What is all this Camino business? What the heck is he talking about? It has something to do with Spain, right?
Well, it doesn’t just have something to do with it – the Camino pretty much made Spain what it is today. The Camino de Santiago is a pilgrimage that has been around since the medieval ages, and countless millions have walked its hallowed roads over the centuries. Santiago, the Spanish name for Saint James the Greater, was one of the twelve Apostles, and preached mostly in Iberia, what is today Spain. His body was discovered in 813 A.D. by the hermit Pelayo in a vision of stars shining over a field. The spot came to be known as campus stellae, Latin for “field of stars.” Today it has become Compostela, home to the Santiago Cathedral and remains of Saint James.
Pilgrims began traveling to Compostela as soon as the apostle’s remains were discovered. By 1000 A.D. the pilgrimage had swelled to magnificant portions, with wanderers coming from all parts of Europe. It became the third most important pilgrimage in the Christian world, right behind Rome and Jerusalem. It served as the uniting cause during the Reconquest of Spain, and it lies deep within the roots of Spanish tradition.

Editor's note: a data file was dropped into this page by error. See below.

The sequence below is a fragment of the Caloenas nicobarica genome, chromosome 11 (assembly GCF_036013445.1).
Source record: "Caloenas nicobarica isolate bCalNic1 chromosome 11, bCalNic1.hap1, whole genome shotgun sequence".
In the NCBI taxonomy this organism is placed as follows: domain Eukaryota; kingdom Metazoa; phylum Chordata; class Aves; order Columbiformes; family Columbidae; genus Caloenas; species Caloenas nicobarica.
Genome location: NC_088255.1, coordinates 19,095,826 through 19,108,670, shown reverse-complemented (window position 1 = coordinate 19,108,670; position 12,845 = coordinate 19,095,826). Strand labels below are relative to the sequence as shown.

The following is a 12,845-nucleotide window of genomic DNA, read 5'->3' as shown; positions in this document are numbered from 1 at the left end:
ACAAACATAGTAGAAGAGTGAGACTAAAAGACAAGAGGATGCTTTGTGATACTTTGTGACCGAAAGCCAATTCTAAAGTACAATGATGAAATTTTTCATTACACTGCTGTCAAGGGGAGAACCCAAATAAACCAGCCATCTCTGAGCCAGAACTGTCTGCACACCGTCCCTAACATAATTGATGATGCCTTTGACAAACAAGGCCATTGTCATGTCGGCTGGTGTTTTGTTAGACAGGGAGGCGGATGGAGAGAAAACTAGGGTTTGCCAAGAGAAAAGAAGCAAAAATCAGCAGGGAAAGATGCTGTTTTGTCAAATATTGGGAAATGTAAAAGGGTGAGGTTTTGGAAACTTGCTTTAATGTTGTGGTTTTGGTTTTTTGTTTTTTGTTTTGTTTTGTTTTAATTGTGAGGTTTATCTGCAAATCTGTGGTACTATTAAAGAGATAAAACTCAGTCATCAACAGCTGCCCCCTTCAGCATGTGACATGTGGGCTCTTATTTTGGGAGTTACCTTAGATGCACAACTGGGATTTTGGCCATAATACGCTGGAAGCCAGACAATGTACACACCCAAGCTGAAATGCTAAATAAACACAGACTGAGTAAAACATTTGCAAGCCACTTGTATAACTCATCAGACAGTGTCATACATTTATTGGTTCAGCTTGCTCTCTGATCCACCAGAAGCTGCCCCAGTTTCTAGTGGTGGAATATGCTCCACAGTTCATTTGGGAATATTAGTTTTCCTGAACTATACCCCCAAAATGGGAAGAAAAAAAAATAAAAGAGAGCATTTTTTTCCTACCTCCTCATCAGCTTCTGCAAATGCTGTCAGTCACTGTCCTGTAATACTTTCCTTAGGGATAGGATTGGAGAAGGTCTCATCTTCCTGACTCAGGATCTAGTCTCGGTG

In time, the pilgrimage died out, leaving only the barren crosses which once marked the way along the meseta. Recently, it has been revived, and thousands more are added to its numbers each year. More pilgrim hostels are opened every day as pilgrims hit the road. Some start at the traditional monastery of Roncesvalles, nestled in the Pyrenees between Spain in France. Others do only the last 100 km, while others begin as far away as Le Puy, France. Still others begins as far away as Belgium, and spend months on the trail.
My group will be starting at Roncesvalles, and walking the traditional route known as the Camino Francés to Santiago. It will take about a month to complete, and the whole while we will have nothing more than the clothes on our back and one small pack. It is no vacation, but it’s the experience of a lifetime.